Smog can increase depression and cognitive decline


By John

Living in places with higher exposure to air pollution in later life can lead to increased depressive symptoms and a higher risk of cognitive decline. This is what emerges from a study, published in the Journal of the American Geriatrics Society, conducted by experts from the University of Southern California, who analyzed the link between the psychophysical and mental conditions of women aged 80 and over and the exposure to air pollutants. “Long-term exposure to nitrogen dioxide,” says Andrew Petkus of the University of Southern California, “appears to be associated with a slight increase in the onset of depressive symptoms, which could affect memory decline and cognitive regression.”

The team assessed the condition of 1,583 dementia-free women ages 80 and older, who were asked to complete up to six annual memory assessments. “This is the first study showing how air pollution exposure may be linked to depressive symptoms in older women,” said Petkus colleague and co-author Jiu-Chiuan Chen. memory decline. According to the scientists’ findings, exposure to pollution in later life can lead to potential adverse effects, which suggests that air pollution may be a risk factor for geriatric women.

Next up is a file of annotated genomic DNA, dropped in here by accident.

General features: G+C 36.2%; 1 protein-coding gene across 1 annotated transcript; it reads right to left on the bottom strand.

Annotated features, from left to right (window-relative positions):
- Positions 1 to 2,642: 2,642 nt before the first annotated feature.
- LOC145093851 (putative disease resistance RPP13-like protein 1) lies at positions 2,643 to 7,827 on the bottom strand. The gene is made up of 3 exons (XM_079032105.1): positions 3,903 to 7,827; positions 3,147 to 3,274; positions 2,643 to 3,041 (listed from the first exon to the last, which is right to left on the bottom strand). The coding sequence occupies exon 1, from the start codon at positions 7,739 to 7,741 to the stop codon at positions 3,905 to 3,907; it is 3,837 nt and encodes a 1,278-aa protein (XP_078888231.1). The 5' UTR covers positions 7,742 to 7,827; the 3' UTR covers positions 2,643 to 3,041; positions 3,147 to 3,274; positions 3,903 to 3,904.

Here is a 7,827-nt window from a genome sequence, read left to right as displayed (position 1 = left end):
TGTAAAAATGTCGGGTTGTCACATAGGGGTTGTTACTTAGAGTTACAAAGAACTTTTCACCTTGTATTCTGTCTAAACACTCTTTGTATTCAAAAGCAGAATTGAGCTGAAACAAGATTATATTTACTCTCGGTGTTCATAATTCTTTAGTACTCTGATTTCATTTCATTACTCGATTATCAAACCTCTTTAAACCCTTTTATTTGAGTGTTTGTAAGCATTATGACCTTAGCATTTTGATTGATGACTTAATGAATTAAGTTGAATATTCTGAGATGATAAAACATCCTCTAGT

“Further studies will be needed – underline the authors – to verify the neurotoxicity linked to air pollution in the geriatric age, but our work shows that late-life exposures to air pollutants can accelerate brain aging and increase the risk of dementia” .